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Francis Ford Coppola
Al Pacino, Robert Duvall, Diane Keaton, Robert De Niro, John Cazale, Talia Shire, Lee Strasberg, Michael V. Gazzo, G.D. Spradlin, Richard Bright
Writing Credits:
Mario Puzo (novel), Mario Puzo, Francis Ford Coppola

Francis Ford Coppola's compelling sequel lives up to - and even eclipses - the brilliance of The Godfather, contrasting the life of Corleone father and son. In parallel story lines the movie traces the problems of a matured Michael Corleone (Al Pacino) in 1958 and that of young immigrant Vito Corleone (Robert De Niro) in 1917's Hell's Kitchen. Vito is introduced to a life of crime by two-bit hood Clemenza (Bruno Kirby) while Michael survives an attempt on his life, familial betrayals, and Senate hearings ... but at a cost. De Niro, speaking almost completely in Italian, is charismatic as the young Don, a Robin Hood-type figure.

Box Office:
$13 million.
Opening Weekend
$244.000 thousand on -unknown- screens.
Domestic Gross
$57.300 million.

Rated R

Aspect Ratio: 1.85:1
English Dolby TrueHD 5.1
English Monaural
French Dolby Digital 5.1
Spanish Dolby Digital 5.1
Supplements Subtitles:

Runtime: 200 min.
Price: $29.99
Release Date: 2/2/2010

• Audio Commentary from Director Francis Ford Coppola


Panasonic TC-P60VT60 60-Inch 1080p 600Hz 3D Smart Plasma HDTV; Sony STR-DG1200 7.1 Channel Receiver; Panasonic DMP-BD60K Blu-Ray Player using HDMI outputs; Michael Green Revolution Cinema 6i Speakers (all five); Kenwood 1050SW 150-watt Subwoofer.


The Godfather: Part II [Blu-Ray] (1974)

Reviewed by Colin Jacobson (March 19, 2014)

Whenever the subject of sequels that surpass their predecessors arises, a short list of the usual suspects emerges. The Empire Strikes Back, Aliens and Terminator 2: Judgment Day offer some of the most consistent and prominent examples.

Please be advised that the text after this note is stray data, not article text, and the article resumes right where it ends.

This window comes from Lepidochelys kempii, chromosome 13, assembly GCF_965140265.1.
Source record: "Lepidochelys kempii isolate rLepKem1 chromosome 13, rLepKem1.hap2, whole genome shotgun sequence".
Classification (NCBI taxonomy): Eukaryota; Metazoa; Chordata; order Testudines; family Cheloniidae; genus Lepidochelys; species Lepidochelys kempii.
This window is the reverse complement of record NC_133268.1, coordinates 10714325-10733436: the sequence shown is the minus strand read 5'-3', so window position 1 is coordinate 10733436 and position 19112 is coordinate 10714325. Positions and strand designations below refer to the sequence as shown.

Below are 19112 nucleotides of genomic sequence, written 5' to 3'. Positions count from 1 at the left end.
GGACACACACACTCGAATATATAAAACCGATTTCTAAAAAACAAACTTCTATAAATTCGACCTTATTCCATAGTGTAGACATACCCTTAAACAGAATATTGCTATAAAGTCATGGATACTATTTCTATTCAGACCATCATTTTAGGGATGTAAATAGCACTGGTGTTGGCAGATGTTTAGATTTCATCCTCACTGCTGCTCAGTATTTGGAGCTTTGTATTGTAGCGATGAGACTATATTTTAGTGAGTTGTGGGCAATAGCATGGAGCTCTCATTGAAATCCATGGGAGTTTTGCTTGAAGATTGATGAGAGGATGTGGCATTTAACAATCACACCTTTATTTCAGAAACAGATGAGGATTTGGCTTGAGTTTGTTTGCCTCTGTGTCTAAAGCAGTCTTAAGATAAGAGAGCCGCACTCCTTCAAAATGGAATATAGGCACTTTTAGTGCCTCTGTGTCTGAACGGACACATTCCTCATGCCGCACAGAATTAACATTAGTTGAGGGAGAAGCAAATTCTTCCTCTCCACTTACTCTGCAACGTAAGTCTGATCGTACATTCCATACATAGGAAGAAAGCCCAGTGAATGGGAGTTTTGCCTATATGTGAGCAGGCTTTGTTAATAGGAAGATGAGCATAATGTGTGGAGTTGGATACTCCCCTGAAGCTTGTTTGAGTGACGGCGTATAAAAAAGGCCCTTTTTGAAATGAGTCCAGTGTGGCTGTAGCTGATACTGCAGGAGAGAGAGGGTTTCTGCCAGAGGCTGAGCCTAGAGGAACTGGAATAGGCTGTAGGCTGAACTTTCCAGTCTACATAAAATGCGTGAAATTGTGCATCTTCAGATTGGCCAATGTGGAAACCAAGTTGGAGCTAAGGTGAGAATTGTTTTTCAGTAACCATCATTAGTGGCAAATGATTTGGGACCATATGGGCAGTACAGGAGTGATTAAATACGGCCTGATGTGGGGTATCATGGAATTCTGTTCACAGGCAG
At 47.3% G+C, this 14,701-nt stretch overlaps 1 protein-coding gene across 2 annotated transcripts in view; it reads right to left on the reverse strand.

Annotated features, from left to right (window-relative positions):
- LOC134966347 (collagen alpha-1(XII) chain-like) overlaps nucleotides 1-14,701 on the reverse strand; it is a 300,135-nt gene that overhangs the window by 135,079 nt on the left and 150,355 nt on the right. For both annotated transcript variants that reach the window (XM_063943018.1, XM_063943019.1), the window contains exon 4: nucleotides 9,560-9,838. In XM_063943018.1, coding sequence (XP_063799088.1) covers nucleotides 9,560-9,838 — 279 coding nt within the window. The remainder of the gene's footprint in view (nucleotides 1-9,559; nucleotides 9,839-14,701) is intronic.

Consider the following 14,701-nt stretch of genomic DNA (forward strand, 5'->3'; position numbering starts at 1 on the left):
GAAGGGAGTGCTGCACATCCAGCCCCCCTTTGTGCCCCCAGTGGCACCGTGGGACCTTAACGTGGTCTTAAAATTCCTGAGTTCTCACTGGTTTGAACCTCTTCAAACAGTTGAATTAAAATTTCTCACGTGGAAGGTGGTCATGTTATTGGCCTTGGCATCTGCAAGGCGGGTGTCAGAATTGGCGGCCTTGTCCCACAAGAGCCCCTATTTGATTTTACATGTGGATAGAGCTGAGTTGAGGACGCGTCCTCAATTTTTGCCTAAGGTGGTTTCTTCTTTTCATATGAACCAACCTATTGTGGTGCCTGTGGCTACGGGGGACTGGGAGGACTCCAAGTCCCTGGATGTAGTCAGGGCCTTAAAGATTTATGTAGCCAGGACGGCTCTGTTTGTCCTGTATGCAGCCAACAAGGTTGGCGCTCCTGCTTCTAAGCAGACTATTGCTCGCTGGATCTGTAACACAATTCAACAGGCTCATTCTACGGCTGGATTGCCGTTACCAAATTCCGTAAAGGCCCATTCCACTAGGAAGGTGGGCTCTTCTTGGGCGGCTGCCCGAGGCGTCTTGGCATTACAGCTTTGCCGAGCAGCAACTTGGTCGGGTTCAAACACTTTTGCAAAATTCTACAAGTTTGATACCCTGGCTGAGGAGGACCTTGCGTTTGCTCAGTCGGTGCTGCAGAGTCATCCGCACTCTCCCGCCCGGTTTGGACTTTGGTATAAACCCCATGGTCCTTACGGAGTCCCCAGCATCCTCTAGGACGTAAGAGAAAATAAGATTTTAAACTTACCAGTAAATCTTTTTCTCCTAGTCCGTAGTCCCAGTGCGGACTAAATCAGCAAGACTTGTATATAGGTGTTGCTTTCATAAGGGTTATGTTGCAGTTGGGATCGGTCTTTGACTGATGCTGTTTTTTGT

However, the king of them all likely will always remain 1974ís The Godfather Part II. For one, it remains the only sequel ever to win the Oscar as Best Picture, and itís also the sole continuation to merit inclusion on the American Film Instituteís Top 100 list, where it resides at number 32.

Thatís 30 places below its predecessor, 1972ís Godfather, which seems kind of unfair. Many think II is a better film, though I suppose Godfather may have earned the higher ranking partially due to historical importance; it was a seminal flick, while II simply continued and refined its experience.

Personally, Iíd always agreed with the AFIís idea. While I thought II was a very good of work, I never could view it on the same level as Godfather. The latter seemed like a more visceral and involving experience, whereas II came across as cool and less directly stimulating.

Prior to this Blu-ray, Iíd seen II five or six times, and my opinion of it remained fairly consistent. However, now that Iíve watched it once more, I must admit that Iím starting to see its merits more clearly. II may not offer the same level of slam-bang moments found in its predecessor, but it may be that filmís equal nonetheless.

The Godfather Part II follows dual storylines. One continues the tale begun in the first movie, as we see the further development of Michael Corleone (Al Pacino) as the head of a crime syndicate. When Godfather ended, heíd consolidated his powers via a bloody attack on his competitors, and by II - which takes place a few years later, toward the end of the Fifties Ė Michaelís become even more powerful. His side of the story shows his attempts to further develop the familyís interests Ė most notably via some possible investments in Cuba Ė while he deals with traitors within his organization.